We should not underestimate the difference one person may unwittingly make in changing world affairs
There has been lots of lively disagreement over the causes of the First World War but no-one doubts its trigger: the assassination of Archduke Franz Ferdinand in Sarajevo in June 1914. Recent history has a growing list of micro-incidents that have sparked huge events which no-one could have anticipated at the time.
Rosa Parks’ refusal to give up her seat to a white passenger in Montgomery, Alabama in December 1955 may have been the simple act of a tired but defiant worker, but it now symbolises the US Civil Rights Movement. The unremarkable death of reformist Hu Yaobang led to the Chinese student protests of 1989 so cruelly extinguished in Tiananmen Square. The self-immolation of Tunisian street vendor Mohamed Bouazizi in December 2010, frustrated beyond despair by the harassment and corruption of local officials, initiated the so-called Arab Spring which has changed the face of the Middle East.
Taken in isolation each event was of little or no significance to the wider world, but the context was all-important. American racism, Chinese repression and Arab authoritarianism had provoked ordinary people beyond measure; only a catalyst was needed to precipitate collective action. Neither Hu Yaobang nor Mohamed Bouazizi could have imagined their deaths would inspire millions, perhaps especially Bouazizi.
We tend to assume the world will continue on its current course every day we wake up and project this path into the future even when warning signs clutter the way. It is hard for us to imagine different scenarios and even paid advisors and commentators struggle to see what lies around the corner, most memorably shown in the inability of any western official to predict the precipitous collapse of Soviet communism. Today we assess intractable problems like the conflict between Israelis and Palestinians, immovable objects like the Chinese Communist Party and absurd regimes like North Korea’s as parts of the international furniture which cannot be moved. To this may be added the careless assumption that nuclear weapons will never be used again.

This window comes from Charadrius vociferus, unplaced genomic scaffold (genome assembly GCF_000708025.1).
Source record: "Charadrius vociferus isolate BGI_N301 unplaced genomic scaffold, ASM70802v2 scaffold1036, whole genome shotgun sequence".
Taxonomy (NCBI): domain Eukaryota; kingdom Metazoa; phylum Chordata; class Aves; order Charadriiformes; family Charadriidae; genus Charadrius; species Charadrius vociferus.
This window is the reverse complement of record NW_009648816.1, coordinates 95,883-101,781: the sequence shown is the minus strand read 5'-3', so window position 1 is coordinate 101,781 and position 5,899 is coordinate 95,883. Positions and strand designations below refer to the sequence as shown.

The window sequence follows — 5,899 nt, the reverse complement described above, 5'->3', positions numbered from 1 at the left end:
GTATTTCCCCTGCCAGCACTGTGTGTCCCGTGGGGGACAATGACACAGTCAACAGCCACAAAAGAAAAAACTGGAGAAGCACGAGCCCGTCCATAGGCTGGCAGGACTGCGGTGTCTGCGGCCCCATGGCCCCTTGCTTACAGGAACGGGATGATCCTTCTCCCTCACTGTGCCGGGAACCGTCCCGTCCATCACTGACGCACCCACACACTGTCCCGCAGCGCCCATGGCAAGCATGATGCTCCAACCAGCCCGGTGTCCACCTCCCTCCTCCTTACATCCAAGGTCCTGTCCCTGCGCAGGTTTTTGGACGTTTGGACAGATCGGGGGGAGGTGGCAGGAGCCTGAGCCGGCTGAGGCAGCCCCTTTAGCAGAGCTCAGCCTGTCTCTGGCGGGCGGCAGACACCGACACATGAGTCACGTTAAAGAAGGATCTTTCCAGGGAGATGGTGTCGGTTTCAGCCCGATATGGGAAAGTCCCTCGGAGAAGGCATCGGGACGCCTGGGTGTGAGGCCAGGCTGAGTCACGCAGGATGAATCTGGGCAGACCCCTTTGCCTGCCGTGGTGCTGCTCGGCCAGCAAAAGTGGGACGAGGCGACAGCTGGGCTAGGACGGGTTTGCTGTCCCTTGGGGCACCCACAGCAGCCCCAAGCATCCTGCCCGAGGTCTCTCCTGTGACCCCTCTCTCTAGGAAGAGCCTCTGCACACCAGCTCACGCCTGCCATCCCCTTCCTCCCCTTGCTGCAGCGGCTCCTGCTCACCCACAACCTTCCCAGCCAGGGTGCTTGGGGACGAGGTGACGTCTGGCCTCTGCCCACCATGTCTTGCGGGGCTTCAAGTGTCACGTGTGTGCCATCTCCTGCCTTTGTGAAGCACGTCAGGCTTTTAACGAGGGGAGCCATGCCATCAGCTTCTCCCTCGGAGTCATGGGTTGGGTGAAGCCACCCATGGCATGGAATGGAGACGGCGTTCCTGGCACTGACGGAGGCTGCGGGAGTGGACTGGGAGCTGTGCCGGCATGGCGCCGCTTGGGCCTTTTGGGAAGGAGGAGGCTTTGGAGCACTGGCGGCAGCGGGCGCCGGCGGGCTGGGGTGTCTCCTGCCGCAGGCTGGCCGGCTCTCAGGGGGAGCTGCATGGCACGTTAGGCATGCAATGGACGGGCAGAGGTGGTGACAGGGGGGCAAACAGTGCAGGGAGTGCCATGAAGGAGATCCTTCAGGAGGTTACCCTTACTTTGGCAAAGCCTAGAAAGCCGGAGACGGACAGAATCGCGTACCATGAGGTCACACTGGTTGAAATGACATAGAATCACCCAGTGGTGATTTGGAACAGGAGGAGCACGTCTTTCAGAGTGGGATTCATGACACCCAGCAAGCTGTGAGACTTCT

These issues, and many others, will not remain in their current form for ever, in some cases not even for long. The consequences of such change will take us greatly by surprise, but should not. The re-configuring of the Holy Land, the end of Communist Party rule in China, the collapse of North Korea and the use of nuclear weapons somewhere in the world may one day lead to the unleashing of extraordinary forces, some for good, too many for bad.
In all likelihood, something else will probably take us by storm before any of these saturate the news cycle.
Huge global events are sometimes only a hair-trigger away and they are often precipitated by individual people who may, but often do not, have a sense of their power. Perhaps this should not surprise us. The defining act in world history was performed by one man who alone of those around him knew the consequences of his death on a cross in the fringes of Jerusalem. The history of his people had led inexorably to that point, but none of them were capable of seeing the significance of this death as it happened.
When we pray for the welfare of this world and especially where strongholds must be demolished in order to achieve it, perhaps we should give more attention to God’s use of the one person whose life – or death – might make the difference. The chances are it won’t be the politicians we spend most of our public intercessions on.
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